Keep Calm and Carry on
Readers of the ACCJ Journal may believe the magazine changes its editor more often than Japan changes its prime minister, but that’s not true. It depends on the time frame you look at.
Anyway … here I am, your handsome, charming and talented host, with many years of writing, editing and publishing (and other) experience under my belt as a result of 23 years of life and work in exotic Hong Kong, Shanghai, Kyoto and now, rural Yokosuka (small fishing and farming village, elderly neighbors, fresh vegetables, three-season view of Mount Fuji … well, you know the rest).
As of this writing (some days in advance of publication, as is usual for print magazines), Chinese missiles are not raining down, nor are my Self-Defense Forces-employed neighbors engaging in unusual activity, so I will write on in the assumption the militaristic Chinese bluster that has the Japanese media (and to my surprise several weeks ago, The Economist) in a tizzy about the possibility of war is just that – bluster – allowing us to focus on more important things.
Interest and exchange rates, the demographic inevitabilities of an aging society, etc., and more important, how we as tiny cogs in the geopolitical machine navigate the shark-infested waters of life and career.
You will have noticed U.S. Ambassador Roos and his wife Susan on the cover of this issue. This year the ACCJ board decided to for the first time honor two people with its Person of the Year award.
In a remarkable coincidence, the recipients share the same surname, and are well known to each other, having been married for 31 years. That said, the ACCJ Board made clear in its award that the Rooses had each earned the honor in their own right, and that “it is purely coincidence that they’re married.”
The ambassador’s service in Japan has of course been well documented, and a result of his leadership following the events of March 11, 2011, as well as travels that have taken him to all 47 prefectures (my Japanese friends wonder how many prime ministers have managed the same), he is widely liked and his work appreciated.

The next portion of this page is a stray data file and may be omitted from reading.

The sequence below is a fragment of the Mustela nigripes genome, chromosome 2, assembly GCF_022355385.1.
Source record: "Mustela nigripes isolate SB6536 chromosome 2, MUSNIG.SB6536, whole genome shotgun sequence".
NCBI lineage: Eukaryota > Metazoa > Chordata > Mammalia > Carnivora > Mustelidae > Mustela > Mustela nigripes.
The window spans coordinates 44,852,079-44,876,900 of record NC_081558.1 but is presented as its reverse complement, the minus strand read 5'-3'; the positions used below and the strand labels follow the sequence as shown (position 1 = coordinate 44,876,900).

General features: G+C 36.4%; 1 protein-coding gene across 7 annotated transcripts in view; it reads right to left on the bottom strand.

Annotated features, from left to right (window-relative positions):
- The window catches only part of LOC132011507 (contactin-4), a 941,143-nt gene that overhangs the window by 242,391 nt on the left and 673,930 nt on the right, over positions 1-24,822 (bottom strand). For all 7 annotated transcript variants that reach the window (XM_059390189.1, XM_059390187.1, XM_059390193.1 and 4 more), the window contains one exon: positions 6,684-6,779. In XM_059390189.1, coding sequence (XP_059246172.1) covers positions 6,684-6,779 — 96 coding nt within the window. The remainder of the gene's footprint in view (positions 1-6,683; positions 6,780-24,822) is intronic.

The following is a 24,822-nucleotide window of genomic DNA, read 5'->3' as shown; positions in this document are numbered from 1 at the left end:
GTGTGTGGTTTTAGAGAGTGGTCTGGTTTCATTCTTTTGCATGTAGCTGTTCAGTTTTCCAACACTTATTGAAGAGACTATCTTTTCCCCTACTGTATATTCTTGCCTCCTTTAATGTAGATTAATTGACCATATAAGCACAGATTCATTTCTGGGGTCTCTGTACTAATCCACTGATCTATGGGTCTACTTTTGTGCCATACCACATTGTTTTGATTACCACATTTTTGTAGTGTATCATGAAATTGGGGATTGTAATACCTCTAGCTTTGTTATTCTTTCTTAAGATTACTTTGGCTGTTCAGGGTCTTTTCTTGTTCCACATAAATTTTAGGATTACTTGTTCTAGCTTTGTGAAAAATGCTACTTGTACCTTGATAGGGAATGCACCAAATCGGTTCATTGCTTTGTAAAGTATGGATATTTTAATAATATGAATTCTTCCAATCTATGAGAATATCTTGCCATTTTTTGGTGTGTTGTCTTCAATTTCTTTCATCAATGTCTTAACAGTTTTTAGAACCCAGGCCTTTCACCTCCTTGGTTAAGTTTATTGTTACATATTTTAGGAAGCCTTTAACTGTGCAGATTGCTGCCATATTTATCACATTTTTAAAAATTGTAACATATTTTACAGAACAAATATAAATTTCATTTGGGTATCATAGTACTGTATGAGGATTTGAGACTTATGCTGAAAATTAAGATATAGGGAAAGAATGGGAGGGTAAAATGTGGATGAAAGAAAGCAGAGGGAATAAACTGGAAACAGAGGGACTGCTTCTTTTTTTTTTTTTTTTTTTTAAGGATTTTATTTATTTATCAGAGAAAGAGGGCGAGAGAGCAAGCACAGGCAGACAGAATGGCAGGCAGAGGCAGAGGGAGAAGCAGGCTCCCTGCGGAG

But while an ambassador is the point man (or woman) for bilateral relations, fewer traditionally “substantive” activities have been expected of an ambassador’s spouse. Susan Roos is from a different generation, of course, and arrived in Japan an accomplished labor lawyer who had been the managing partner at her law firm in California.
Much of her legal career has been focused on employment and labor issues, and while she has been active in a number of different areas during her time in Japan, the question of women’s participation in the workplace has remained a priority for her. Her public advocacy of women’s rights has been appreciated by Japanese women, and by right-thinking (not rightist!) businesspeople of both genders.
In October 2011, citing his extraordinary leadership and innovative management as the U.S. Ambassador to Japan before and after March 11, the Department of State awarded Ambassador Roos the prestigious Sue M. Cobb Award for Exemplary Diplomatic Service. The award honors a non-career ambassador who has made “a significant impact on bilateral or multilateral relations and has done so in a manner that best reflects the foreign service culture of uncommon commitment in carrying out United States foreign policy through proactive diplomacy.”
Very likely, the ambassador and Ms. Roos will return to their lives and careers in California at some point this year. When we spoke with him and Ms. Roos for our cover story, the ambassador said, “It has been the honor and the privilege of my life to serve as the U.S. ambassador to Japan, with which the United States has such a strong and important relationship, and to get to know individually so many wonderful people from all walks of life.” Echoing her husband’s sentiments, Ms. Roos said, “Moving to Japan has been a life-changing experience for me. A part of my heart will always be with Japan.”
Elsewhere in this issue, we write about Danish firm Tiger Copenhagen, which made Osaka its entry point to Japan, and was rewarded by selling out its entire retail stock within days. We spoke with officials from Okinawa and Yokohama about how they try to attract foreign direct investment, and Dr. Greg Story, a regular in these pages, wonders how good your people skills are.
Our columnists are in good form this month, and over the next few months I plan to add more voices to those pages. Finally, in his message on the next page, ACCJ President Larry Bates wants to get you involved in the chamber’s social media network, and ACCJ Executive Director Sam Kidder offers motivational wisdom from Baron Pierre de Coubertin: citius, altius, fortius!
I inherited the content plan for this issue of the Journal; from April you will have only me to blame. I have some exciting stories planned for the next few months, and I hope you will agree. Drop me a line any time with comments, suggestions and criticisms.